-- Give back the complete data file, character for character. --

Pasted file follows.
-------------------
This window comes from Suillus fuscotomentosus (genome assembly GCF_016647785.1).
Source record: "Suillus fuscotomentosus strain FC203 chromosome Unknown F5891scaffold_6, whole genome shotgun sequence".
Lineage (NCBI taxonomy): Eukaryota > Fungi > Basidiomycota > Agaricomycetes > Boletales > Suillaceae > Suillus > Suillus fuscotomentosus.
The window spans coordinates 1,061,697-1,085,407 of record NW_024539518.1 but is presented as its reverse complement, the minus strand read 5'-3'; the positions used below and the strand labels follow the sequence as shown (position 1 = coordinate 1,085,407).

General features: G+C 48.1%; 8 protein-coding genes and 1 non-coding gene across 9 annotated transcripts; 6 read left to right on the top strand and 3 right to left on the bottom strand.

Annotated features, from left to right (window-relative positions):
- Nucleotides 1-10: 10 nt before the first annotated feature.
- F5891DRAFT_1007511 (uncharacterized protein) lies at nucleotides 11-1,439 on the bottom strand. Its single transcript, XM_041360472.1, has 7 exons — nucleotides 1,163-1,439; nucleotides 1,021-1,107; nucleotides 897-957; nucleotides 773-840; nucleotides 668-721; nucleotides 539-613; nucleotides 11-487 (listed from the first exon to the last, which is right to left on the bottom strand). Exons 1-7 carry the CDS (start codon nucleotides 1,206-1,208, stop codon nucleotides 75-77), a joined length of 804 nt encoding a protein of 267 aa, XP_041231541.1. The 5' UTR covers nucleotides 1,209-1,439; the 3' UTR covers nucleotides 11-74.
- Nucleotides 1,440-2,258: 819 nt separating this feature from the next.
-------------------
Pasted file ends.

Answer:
This window comes from Suillus fuscotomentosus (genome assembly GCF_016647785.1).
Source record: "Suillus fuscotomentosus strain FC203 chromosome Unknown F5891scaffold_6, whole genome shotgun sequence".
Lineage (NCBI taxonomy): Eukaryota > Fungi > Basidiomycota > Agaricomycetes > Boletales > Suillaceae > Suillus > Suillus fuscotomentosus.
The window spans coordinates 1,061,697-1,085,407 of record NW_024539518.1 but is presented as its reverse complement, the minus strand read 5'-3'; the positions used below and the strand labels follow the sequence as shown (position 1 = coordinate 1,085,407).

General features: G+C 48.1%; 8 protein-coding genes and 1 non-coding gene across 9 annotated transcripts; 6 read left to right on the top strand and 3 right to left on the bottom strand.

Annotated features, from left to right (window-relative positions):
- Nucleotides 1-10: 10 nt before the first annotated feature.
- F5891DRAFT_1007511 (uncharacterized protein) lies at nucleotides 11-1,439 on the bottom strand. Its single transcript, XM_041360472.1, has 7 exons — nucleotides 1,163-1,439; nucleotides 1,021-1,107; nucleotides 897-957; nucleotides 773-840; nucleotides 668-721; nucleotides 539-613; nucleotides 11-487 (listed from the first exon to the last, which is right to left on the bottom strand). Exons 1-7 carry the CDS (start codon nucleotides 1,206-1,208, stop codon nucleotides 75-77), a joined length of 804 nt encoding a protein of 267 aa, XP_041231541.1. The 5' UTR covers nucleotides 1,209-1,439; the 3' UTR covers nucleotides 11-74.
- Nucleotides 1,440-2,258: 819 nt separating this feature from the next.